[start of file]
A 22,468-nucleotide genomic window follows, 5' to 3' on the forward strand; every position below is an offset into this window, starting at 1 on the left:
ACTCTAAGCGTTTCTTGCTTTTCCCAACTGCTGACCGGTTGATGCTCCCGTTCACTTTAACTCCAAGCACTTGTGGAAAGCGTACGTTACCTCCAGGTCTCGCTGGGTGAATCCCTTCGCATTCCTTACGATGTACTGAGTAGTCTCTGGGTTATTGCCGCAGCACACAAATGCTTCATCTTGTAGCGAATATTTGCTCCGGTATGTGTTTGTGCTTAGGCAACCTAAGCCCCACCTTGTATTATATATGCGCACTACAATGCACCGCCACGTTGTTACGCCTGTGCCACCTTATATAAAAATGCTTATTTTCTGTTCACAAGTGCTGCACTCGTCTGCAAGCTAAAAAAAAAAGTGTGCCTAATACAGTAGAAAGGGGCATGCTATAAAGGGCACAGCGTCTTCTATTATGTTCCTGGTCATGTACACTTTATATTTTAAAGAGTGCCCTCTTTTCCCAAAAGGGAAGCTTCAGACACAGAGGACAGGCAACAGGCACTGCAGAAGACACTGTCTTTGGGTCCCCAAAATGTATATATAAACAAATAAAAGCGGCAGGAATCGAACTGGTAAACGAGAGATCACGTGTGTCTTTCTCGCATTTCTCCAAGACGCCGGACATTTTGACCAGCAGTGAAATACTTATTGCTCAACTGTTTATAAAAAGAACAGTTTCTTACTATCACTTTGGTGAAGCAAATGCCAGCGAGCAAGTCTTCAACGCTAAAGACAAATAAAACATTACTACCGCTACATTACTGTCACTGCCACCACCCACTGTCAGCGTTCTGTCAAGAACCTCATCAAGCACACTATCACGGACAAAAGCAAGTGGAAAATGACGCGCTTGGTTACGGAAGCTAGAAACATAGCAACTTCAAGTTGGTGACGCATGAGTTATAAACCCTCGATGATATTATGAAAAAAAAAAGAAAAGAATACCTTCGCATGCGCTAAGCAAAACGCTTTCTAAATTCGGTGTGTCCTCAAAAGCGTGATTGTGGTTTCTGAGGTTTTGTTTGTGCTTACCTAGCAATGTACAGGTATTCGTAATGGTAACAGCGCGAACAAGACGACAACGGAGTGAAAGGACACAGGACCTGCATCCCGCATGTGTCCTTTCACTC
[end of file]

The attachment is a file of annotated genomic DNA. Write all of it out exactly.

A 22,468-nucleotide genomic window follows, 5' to 3' on the forward strand; every position below is an offset into this window, starting at 1 on the left:
ACTCTAAGCGTTTCTTGCTTTTCCCAACTGCTGACCGGTTGATGCTCCCGTTCACTTTAACTCCAAGCACTTGTGGAAAGCGTACGTTACCTCCAGGTCTCGCTGGGTGAATCCCTTCGCATTCCTTACGATGTACTGAGTAGTCTCTGGGTTATTGCCGCAGCACACAAATGCTTCATCTTGTAGCGAATATTTGCTCCGGTATGTGTTTGTGCTTAGGCAACCTAAGCCCCACCTTGTATTATATATGCGCACTACAATGCACCGCCACGTTGTTACGCCTGTGCCACCTTATATAAAAATGCTTATTTTCTGTTCACAAGTGCTGCACTCGTCTGCAAGCTAAAAAAAAAAGTGTGCCTAATACAGTAGAAAGGGGCATGCTATAAAGGGCACAGCGTCTTCTATTATGTTCCTGGTCATGTACACTTTATATTTTAAAGAGTGCCCTCTTTTCCCAAAAGGGAAGCTTCAGACACAGAGGACAGGCAACAGGCACTGCAGAAGACACTGTCTTTGGGTCCCCAAAATGTATATATAAACAAATAAAAGCGGCAGGAATCGAACTGGTAAACGAGAGATCACGTGTGTCTTTCTCGCATTTCTCCAAGACGCCGGACATTTTGACCAGCAGTGAAATACTTATTGCTCAACTGTTTATAAAAAGAACAGTTTCTTACTATCACTTTGGTGAAGCAAATGCCAGCGAGCAAGTCTTCAACGCTAAAGACAAATAAAACATTACTACCGCTACATTACTGTCACTGCCACCACCCACTGTCAGCGTTCTGTCAAGAACCTCATCAAGCACACTATCACGGACAAAAGCAAGTGGAAAATGACGCGCTTGGTTACGGAAGCTAGAAACATAGCAACTTCAAGTTGGTGACGCATGAGTTATAAACCCTCGATGATATTATGAAAAAAAAAAGAAAAGAATACCTTCGCATGCGCTAAGCAAAACGCTTTCTAAATTCGGTGTGTCCTCAAAAGCGTGATTGTGGTTTCTGAGGTTTTGTTTGTGCTTACCTAGCAATGTACAGGTATTCGTAATGGTAACAGCGCGAACAAGACGACAACGGAGTGAAAGGACACAGGACCTGCATCCCGCATGTGTCCTTTCACTC